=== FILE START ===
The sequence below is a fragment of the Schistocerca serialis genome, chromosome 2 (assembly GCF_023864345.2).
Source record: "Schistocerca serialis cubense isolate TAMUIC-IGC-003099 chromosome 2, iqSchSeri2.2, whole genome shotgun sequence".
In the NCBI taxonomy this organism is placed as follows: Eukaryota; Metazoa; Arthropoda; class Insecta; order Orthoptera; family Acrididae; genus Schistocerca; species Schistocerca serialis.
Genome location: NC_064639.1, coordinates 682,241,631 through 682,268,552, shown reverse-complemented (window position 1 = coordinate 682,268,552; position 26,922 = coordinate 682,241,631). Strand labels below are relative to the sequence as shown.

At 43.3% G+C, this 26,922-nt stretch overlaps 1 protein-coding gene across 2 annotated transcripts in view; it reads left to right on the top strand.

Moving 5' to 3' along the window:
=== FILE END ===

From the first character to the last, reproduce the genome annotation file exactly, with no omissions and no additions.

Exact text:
The sequence below is a fragment of the Schistocerca serialis genome, chromosome 2 (assembly GCF_023864345.2).
Source record: "Schistocerca serialis cubense isolate TAMUIC-IGC-003099 chromosome 2, iqSchSeri2.2, whole genome shotgun sequence".
In the NCBI taxonomy this organism is placed as follows: Eukaryota; Metazoa; Arthropoda; class Insecta; order Orthoptera; family Acrididae; genus Schistocerca; species Schistocerca serialis.
Genome location: NC_064639.1, coordinates 682,241,631 through 682,268,552, shown reverse-complemented (window position 1 = coordinate 682,268,552; position 26,922 = coordinate 682,241,631). Strand labels below are relative to the sequence as shown.

At 43.3% G+C, this 26,922-nt stretch overlaps 1 protein-coding gene across 2 annotated transcripts in view; it reads left to right on the top strand.

Moving 5' to 3' along the window: